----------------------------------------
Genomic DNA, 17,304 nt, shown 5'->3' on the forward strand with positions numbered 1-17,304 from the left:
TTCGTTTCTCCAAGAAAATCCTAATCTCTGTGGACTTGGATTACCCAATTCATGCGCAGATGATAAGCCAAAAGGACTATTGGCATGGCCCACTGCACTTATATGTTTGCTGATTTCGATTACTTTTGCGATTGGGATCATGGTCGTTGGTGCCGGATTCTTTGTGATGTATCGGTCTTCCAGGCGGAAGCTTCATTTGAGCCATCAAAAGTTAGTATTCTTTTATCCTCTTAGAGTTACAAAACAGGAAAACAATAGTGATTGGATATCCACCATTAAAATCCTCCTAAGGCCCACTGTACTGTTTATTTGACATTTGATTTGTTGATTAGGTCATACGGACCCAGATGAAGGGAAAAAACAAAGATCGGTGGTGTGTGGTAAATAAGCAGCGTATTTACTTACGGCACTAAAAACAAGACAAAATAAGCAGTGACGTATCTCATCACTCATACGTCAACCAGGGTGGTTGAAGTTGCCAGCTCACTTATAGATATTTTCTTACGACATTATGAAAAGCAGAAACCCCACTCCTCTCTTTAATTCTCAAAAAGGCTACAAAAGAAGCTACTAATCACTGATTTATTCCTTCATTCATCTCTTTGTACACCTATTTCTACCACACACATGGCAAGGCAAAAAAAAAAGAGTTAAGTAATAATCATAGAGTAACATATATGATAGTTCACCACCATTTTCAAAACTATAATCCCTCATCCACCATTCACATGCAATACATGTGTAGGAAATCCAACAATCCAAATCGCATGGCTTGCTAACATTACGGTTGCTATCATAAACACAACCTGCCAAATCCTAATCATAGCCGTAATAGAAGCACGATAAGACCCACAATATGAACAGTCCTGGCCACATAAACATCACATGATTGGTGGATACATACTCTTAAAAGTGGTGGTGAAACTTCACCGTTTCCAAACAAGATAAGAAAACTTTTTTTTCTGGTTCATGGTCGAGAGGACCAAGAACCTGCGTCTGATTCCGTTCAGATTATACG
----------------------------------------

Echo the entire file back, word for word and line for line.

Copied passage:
Genomic DNA, 17,304 nt, shown 5'->3' on the forward strand with positions numbered 1-17,304 from the left:
TTCGTTTCTCCAAGAAAATCCTAATCTCTGTGGACTTGGATTACCCAATTCATGCGCAGATGATAAGCCAAAAGGACTATTGGCATGGCCCACTGCACTTATATGTTTGCTGATTTCGATTACTTTTGCGATTGGGATCATGGTCGTTGGTGCCGGATTCTTTGTGATGTATCGGTCTTCCAGGCGGAAGCTTCATTTGAGCCATCAAAAGTTAGTATTCTTTTATCCTCTTAGAGTTACAAAACAGGAAAACAATAGTGATTGGATATCCACCATTAAAATCCTCCTAAGGCCCACTGTACTGTTTATTTGACATTTGATTTGTTGATTAGGTCATACGGACCCAGATGAAGGGAAAAAACAAAGATCGGTGGTGTGTGGTAAATAAGCAGCGTATTTACTTACGGCACTAAAAACAAGACAAAATAAGCAGTGACGTATCTCATCACTCATACGTCAACCAGGGTGGTTGAAGTTGCCAGCTCACTTATAGATATTTTCTTACGACATTATGAAAAGCAGAAACCCCACTCCTCTCTTTAATTCTCAAAAAGGCTACAAAAGAAGCTACTAATCACTGATTTATTCCTTCATTCATCTCTTTGTACACCTATTTCTACCACACACATGGCAAGGCAAAAAAAAAAGAGTTAAGTAATAATCATAGAGTAACATATATGATAGTTCACCACCATTTTCAAAACTATAATCCCTCATCCACCATTCACATGCAATACATGTGTAGGAAATCCAACAATCCAAATCGCATGGCTTGCTAACATTACGGTTGCTATCATAAACACAACCTGCCAAATCCTAATCATAGCCGTAATAGAAGCACGATAAGACCCACAATATGAACAGTCCTGGCCACATAAACATCACATGATTGGTGGATACATACTCTTAAAAGTGGTGGTGAAACTTCACCGTTTCCAAACAAGATAAGAAAACTTTTTTTTCTGGTTCATGGTCGAGAGGACCAAGAACCTGCGTCTGATTCCGTTCAGATTATACG